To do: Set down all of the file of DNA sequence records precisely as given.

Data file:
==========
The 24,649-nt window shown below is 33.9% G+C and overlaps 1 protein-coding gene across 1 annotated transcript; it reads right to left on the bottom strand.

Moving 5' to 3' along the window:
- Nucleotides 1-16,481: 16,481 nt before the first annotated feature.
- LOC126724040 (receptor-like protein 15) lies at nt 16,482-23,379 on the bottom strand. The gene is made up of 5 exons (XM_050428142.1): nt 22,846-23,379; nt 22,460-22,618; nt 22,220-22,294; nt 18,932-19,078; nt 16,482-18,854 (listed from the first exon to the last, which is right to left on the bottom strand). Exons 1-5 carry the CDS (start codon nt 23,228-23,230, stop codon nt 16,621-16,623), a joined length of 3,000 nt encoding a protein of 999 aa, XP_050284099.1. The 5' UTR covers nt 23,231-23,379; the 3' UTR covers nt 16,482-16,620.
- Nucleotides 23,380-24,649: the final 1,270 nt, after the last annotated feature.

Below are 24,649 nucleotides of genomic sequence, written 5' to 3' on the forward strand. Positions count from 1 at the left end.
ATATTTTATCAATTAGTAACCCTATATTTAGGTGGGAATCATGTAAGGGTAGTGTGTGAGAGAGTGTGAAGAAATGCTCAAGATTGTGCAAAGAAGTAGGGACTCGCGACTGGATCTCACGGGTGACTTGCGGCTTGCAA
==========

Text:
The 24,649-nt window shown below is 33.9% G+C and overlaps 1 protein-coding gene across 1 annotated transcript; it reads right to left on the bottom strand.

Moving 5' to 3' along the window:
- Nucleotides 1-16,481: 16,481 nt before the first annotated feature.
- LOC126724040 (receptor-like protein 15) lies at nt 16,482-23,379 on the bottom strand. The gene is made up of 5 exons (XM_050428142.1): nt 22,846-23,379; nt 22,460-22,618; nt 22,220-22,294; nt 18,932-19,078; nt 16,482-18,854 (listed from the first exon to the last, which is right to left on the bottom strand). Exons 1-5 carry the CDS (start codon nt 23,228-23,230, stop codon nt 16,621-16,623), a joined length of 3,000 nt encoding a protein of 999 aa, XP_050284099.1. The 5' UTR covers nt 23,231-23,379; the 3' UTR covers nt 16,482-16,620.
- Nucleotides 23,380-24,649: the final 1,270 nt, after the last annotated feature.

Below are 24,649 nucleotides of genomic sequence, written 5' to 3' on the forward strand. Positions count from 1 at the left end.
ATATTTTATCAATTAGTAACCCTATATTTAGGTGGGAATCATGTAAGGGTAGTGTGTGAGAGAGTGTGAAGAAATGCTCAAGATTGTGCAAAGAAGTAGGGACTCGCGACTGGATCTCACGGGTGACTTGCGGCTTGCAA